LYNX Australia: from chick magnet to ‘seize the work day’

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Loved the new positioning and execution for LYNX in Australia. For years now, Lynx (called Axe in many markets) has hammered home the ‘chick magnet’ idea. The creative executions have been had some common underlying theme – winning over the girl, seduction, humour and lots of sensuality. My favourite executions: short duration films like ‘masseur’ and the ones which were themed with major sporting events. Other notable campaigns included the ‘Call Me‘,  Axe Apollo and Kiss for Peace.  The brand moved away from the ‘get the girl’ idea with the ‘Susan Glenn’ ad. I personally thought the Susan Glenn was idea was brilliant as it was based on a real insight: we all have encountered a Susan Glenn in our lives – we didn’t have the confidence to go up and speak with her. In comparison to the ‘chick magnet’ idea which depends largely on creative execution for differentiation, impact and memorability this was a unique idea. But I guess it was a bit sophisticated and not ‘in your face’ enough for the brand’s audience – I have not seen the brand continue with the idea since the first release.

The ‘get the girl’ idea has become commonplace in the deodorants category with brands trying to out-macho each other. The executions have also become more crass and tasteless.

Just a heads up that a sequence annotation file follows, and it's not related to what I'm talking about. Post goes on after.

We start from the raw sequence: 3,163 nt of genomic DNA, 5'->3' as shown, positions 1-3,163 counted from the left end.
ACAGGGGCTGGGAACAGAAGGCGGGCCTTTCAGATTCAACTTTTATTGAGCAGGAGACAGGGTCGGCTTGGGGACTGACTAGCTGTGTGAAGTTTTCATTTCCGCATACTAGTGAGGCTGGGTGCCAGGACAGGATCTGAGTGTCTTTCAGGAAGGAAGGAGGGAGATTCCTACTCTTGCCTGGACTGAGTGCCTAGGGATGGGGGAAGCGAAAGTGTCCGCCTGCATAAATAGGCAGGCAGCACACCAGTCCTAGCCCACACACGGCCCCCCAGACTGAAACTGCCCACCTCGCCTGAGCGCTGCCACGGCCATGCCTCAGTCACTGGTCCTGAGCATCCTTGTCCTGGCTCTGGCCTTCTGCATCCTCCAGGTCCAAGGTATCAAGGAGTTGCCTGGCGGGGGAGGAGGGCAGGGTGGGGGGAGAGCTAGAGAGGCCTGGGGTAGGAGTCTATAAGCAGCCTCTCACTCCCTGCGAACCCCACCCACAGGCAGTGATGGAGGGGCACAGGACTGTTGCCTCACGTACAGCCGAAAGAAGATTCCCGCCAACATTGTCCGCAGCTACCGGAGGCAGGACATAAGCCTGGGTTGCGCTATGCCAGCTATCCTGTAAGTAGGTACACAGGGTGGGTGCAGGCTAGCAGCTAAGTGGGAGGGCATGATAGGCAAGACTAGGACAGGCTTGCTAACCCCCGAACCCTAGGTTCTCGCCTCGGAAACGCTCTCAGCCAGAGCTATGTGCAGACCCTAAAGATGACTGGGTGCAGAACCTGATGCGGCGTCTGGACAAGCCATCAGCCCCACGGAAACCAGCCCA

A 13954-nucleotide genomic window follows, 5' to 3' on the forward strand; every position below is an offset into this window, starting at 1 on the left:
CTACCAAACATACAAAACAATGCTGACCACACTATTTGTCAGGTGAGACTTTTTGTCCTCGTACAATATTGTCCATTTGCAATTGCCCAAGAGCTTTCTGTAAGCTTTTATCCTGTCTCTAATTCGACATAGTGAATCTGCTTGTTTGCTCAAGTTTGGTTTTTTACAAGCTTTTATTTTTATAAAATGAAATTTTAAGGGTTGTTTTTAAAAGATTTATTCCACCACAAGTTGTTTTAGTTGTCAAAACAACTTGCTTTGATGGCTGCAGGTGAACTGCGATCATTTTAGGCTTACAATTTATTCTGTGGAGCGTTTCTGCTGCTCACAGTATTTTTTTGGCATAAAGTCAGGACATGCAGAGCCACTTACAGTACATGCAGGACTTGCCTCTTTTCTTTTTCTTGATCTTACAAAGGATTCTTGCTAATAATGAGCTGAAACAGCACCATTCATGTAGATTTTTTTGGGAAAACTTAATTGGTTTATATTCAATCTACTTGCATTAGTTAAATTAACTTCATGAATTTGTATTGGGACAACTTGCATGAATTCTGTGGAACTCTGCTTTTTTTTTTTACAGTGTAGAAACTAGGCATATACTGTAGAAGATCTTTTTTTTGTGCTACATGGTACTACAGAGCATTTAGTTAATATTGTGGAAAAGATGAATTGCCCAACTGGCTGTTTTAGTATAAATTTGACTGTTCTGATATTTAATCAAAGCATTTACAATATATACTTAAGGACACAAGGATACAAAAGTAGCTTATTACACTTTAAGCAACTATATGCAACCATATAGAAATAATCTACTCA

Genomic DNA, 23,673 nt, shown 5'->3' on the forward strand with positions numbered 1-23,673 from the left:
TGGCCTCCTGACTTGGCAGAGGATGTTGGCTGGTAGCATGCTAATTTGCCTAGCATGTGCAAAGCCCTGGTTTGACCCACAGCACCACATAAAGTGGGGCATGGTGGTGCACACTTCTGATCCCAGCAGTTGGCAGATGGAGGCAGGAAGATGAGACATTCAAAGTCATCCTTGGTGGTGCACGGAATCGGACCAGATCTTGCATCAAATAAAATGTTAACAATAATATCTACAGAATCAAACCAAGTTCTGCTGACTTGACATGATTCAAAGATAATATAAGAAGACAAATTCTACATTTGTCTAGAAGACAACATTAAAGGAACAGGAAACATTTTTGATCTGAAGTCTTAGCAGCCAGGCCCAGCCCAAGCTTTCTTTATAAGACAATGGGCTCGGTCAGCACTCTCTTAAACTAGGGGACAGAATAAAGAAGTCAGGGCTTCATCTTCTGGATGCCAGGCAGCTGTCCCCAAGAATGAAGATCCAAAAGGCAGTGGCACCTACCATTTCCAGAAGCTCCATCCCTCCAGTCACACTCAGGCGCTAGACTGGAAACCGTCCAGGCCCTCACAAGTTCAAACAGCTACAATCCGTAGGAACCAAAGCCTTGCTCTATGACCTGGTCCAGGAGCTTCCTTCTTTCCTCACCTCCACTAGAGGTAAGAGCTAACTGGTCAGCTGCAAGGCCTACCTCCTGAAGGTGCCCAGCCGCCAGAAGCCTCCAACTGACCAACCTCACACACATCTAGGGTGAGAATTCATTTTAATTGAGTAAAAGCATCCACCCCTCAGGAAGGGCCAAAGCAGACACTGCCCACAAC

In this context, it is interesting to see Lynx prove that it is possible to go beyond the sexual attraction theme in this category. “It’s not just about getting the girls anymore; it’s about becoming the best version of you and getting ready to take on life.” says Jon McCarthy, Lynx marketing director. 

Agency: BBH London

I think it is a powerful idea which is likely to connect with a lot of young, working professionals. Again, it is based on real insights: we routinely see people moan about Mondays on Facebook and other social media platforms. Come mid-week and the prospect of getting through the rest of the week becomes daunting. However, for many such whining is merely a facade. They deliver what they are supposed to deliver at the work place and overcoming the ‘work day blues’ is a positive attitude and a high. Many revel in it and brag about it on Facebook. Given this, the adrenalin-rush of the ads and the message it conveys of taking on the world and winning with confidence is likely to strike a chord. What say?

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